A college campus in northern New Jersey is on alert after eight fraternity brothers were diagnosed with the highly contagious mumps disease. The students at the Stevens Institute of Technology in Hoboken were 18 to 21 years old and fully vaccinated against mumps, according to the school. They lived in the same fraternity house, and some were members of the lacrosse team, according to other students on campus. They were sent home to be isolated from other students during the infectious phase of the illness. James Shannon, a junior who said he was an acquaintance of the sick students, said they seemed to be OK.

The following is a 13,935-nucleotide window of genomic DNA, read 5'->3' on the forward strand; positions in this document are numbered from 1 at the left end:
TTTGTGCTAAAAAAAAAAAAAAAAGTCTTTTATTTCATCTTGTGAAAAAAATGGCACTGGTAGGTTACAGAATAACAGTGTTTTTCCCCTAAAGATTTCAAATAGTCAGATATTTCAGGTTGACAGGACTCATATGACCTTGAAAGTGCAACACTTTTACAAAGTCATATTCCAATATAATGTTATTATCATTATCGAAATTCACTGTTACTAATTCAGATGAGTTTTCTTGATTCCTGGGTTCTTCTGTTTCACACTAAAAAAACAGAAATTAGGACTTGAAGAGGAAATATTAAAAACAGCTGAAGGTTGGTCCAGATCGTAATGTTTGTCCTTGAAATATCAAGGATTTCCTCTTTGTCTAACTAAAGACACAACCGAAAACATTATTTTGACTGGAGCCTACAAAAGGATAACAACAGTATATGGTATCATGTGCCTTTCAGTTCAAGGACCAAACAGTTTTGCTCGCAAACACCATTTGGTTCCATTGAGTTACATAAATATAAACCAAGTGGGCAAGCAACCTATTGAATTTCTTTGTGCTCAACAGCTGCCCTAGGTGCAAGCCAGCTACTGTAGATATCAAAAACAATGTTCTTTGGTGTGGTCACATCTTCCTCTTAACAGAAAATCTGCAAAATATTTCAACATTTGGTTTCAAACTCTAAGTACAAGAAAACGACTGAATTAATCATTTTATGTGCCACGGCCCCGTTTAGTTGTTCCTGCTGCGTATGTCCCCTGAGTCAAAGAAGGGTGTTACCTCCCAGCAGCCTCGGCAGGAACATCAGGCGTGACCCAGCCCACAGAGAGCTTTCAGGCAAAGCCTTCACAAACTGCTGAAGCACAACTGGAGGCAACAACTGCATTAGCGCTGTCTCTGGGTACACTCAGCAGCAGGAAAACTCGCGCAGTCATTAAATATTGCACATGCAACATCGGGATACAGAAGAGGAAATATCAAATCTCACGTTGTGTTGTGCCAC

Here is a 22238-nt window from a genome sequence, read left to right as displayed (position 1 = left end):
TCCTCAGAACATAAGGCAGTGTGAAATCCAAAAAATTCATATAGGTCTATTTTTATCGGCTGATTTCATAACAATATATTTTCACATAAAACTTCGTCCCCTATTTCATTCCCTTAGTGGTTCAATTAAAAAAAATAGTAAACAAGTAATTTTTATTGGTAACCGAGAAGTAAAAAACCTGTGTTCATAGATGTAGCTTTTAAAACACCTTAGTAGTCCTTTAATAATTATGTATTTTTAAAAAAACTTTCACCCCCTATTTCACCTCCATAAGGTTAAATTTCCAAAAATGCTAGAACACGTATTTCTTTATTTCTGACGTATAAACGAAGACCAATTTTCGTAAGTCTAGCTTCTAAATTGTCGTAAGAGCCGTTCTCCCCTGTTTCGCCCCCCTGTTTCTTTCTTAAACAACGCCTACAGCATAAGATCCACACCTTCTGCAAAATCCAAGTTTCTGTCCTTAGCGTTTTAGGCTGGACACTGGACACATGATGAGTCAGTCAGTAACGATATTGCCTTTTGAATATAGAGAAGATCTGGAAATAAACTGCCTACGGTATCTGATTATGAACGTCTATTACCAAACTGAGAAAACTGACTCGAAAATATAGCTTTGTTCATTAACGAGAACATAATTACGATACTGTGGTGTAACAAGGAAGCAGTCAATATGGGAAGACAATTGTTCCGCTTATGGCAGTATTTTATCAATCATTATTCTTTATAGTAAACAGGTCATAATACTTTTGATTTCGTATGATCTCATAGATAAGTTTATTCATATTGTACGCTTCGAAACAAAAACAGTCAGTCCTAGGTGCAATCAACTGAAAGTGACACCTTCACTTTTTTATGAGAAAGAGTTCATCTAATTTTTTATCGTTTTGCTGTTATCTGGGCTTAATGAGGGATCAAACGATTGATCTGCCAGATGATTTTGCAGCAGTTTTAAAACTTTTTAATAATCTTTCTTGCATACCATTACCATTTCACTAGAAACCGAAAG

“From what we heard from the other guys in the house, on the team, they said they’re doing fine,” said Shannon. The mumps vaccine, which all students are required to have before attending Stevens Tech, doesn’t provide full protection, according to doctors. A similar outbreak was reported at Fordham University earlier this year. Stevens Tech sent an email to students urging them to visit a doctor if they showed symptoms of mumps, including swollen and tender glands on their face, fever, headache, muscle aches, tiredness and loss of appetite. Hoboken residents were also being alerted to the outbreak. Shannon said he went to the health center last week when he had the flu. “They were extra cautious to make sure it wasn’t the mumps,” he said. “Seems like everyone in the administration is on high alert.” 4 New York